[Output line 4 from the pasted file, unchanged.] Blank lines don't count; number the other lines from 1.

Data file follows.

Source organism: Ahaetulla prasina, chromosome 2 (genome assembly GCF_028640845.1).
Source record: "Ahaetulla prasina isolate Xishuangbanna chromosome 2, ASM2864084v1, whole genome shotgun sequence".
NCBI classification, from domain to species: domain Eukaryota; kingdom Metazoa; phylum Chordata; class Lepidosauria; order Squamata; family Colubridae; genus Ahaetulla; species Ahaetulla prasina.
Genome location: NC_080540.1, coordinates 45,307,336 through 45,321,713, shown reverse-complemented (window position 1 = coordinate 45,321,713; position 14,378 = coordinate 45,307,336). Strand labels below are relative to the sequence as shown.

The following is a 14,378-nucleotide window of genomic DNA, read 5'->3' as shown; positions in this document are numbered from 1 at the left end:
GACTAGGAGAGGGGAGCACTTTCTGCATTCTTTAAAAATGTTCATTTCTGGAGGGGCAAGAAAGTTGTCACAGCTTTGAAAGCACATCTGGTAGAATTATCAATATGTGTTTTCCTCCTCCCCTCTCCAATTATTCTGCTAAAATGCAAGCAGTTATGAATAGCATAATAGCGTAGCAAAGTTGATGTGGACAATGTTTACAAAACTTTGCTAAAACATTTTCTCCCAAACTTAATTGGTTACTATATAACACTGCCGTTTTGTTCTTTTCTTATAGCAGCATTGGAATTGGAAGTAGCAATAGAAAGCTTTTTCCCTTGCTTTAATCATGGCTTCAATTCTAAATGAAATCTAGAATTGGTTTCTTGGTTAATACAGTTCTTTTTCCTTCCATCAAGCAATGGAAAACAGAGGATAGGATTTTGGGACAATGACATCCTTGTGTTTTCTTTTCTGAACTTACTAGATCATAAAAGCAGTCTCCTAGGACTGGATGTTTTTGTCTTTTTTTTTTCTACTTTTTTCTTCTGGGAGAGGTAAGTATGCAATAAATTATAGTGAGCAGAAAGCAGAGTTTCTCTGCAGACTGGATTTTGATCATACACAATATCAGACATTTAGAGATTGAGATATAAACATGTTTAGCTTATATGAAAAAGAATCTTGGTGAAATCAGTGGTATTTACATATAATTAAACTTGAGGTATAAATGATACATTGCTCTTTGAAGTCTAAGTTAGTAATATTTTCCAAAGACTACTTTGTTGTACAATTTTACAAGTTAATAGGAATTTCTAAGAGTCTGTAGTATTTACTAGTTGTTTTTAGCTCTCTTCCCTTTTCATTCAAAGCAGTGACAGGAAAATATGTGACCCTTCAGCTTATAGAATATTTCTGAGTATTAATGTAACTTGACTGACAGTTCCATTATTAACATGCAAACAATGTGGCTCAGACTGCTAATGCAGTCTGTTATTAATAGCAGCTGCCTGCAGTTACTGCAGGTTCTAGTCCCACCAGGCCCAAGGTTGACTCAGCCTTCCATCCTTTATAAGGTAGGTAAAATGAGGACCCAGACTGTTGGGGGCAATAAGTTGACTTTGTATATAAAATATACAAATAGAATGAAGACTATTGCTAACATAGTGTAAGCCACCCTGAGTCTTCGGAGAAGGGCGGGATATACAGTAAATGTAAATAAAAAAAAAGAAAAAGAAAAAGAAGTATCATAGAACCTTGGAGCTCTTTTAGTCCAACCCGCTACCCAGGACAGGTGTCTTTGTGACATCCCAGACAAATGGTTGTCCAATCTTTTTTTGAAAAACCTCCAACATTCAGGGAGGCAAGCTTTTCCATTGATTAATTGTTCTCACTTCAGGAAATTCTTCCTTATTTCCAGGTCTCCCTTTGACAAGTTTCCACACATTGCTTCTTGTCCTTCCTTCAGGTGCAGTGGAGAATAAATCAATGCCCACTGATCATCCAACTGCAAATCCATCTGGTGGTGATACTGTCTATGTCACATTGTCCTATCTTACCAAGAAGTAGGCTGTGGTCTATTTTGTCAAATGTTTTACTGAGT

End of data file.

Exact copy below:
Genome location: NC_080540.1, coordinates 45,307,336 through 45,321,713, shown reverse-complemented (window position 1 = coordinate 45,321,713; position 14,378 = coordinate 45,307,336). Strand labels below are relative to the sequence as shown.